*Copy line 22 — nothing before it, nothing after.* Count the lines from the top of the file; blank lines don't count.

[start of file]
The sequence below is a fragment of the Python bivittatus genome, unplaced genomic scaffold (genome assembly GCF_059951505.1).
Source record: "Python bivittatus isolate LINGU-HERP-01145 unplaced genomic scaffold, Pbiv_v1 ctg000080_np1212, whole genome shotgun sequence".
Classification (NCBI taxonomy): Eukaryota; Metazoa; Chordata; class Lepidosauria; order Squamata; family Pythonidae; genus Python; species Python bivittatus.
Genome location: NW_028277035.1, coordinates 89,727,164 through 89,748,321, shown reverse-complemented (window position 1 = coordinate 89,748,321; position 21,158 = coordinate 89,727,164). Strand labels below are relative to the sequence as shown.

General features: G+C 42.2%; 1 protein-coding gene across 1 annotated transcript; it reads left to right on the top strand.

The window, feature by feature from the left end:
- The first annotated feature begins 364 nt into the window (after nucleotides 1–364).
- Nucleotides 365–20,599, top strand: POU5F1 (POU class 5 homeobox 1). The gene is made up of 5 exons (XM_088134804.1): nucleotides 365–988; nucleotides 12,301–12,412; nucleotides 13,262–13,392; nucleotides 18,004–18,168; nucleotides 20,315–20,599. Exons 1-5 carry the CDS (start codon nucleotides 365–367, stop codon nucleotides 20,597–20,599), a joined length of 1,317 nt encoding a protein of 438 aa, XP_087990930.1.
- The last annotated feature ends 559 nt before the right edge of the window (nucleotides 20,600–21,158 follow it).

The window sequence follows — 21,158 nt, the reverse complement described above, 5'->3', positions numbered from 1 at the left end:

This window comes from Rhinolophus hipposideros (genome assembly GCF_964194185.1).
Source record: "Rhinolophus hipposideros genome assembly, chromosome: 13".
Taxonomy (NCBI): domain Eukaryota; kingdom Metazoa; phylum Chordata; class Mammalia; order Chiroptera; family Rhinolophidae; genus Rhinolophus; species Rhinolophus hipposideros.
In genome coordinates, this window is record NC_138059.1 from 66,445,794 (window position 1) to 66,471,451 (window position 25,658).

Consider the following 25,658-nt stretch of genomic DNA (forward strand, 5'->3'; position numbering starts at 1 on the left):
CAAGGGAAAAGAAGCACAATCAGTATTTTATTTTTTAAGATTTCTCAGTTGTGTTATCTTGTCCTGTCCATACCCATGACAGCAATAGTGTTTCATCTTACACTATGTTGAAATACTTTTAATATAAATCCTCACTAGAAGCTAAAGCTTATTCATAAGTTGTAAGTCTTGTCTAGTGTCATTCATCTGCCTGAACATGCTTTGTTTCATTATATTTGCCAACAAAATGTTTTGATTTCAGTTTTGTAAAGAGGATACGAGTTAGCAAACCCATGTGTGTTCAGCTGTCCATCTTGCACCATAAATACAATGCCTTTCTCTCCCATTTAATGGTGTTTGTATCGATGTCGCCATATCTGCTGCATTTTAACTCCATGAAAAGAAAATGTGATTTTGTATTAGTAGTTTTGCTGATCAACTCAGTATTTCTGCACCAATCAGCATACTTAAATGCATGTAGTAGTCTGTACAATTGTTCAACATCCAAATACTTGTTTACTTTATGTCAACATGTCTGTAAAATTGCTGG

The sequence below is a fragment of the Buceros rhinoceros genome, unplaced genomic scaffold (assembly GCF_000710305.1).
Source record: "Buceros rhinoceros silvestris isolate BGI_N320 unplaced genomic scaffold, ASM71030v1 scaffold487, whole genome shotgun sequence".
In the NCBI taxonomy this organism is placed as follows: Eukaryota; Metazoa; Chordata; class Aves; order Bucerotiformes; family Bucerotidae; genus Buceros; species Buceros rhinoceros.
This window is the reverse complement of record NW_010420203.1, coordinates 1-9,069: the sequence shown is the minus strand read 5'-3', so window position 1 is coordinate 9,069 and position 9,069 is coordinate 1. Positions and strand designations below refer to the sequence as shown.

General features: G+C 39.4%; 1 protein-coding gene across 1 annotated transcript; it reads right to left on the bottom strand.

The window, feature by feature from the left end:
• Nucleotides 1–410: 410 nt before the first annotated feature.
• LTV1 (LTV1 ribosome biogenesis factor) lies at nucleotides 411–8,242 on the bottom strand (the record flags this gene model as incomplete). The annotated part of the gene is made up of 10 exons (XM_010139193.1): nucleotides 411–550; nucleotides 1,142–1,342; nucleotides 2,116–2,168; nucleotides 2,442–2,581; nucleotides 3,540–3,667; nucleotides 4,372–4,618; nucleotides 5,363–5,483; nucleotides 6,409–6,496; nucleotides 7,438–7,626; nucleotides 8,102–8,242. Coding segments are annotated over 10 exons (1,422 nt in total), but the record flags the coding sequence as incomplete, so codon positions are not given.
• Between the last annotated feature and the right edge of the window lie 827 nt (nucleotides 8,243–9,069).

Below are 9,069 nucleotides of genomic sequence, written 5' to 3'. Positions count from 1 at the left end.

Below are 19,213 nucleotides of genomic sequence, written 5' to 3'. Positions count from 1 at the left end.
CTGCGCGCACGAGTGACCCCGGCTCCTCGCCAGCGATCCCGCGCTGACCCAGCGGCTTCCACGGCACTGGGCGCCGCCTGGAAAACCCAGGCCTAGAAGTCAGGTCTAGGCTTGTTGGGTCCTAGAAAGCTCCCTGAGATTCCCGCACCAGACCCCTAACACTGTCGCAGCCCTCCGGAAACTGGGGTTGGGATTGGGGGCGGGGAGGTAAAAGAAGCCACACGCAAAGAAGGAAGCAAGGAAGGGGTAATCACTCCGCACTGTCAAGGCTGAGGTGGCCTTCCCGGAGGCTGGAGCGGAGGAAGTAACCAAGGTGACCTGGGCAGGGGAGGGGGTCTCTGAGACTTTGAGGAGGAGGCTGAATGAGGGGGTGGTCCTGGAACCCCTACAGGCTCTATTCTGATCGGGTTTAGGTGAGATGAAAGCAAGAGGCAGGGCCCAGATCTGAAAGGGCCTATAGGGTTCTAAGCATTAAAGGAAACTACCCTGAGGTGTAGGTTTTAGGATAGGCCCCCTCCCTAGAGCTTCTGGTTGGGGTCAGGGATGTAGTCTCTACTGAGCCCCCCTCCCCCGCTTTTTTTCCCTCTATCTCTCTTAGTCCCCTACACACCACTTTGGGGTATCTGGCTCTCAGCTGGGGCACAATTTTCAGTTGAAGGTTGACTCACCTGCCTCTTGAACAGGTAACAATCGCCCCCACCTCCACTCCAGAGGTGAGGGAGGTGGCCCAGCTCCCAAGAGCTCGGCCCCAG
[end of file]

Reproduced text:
The window, feature by feature from the left end: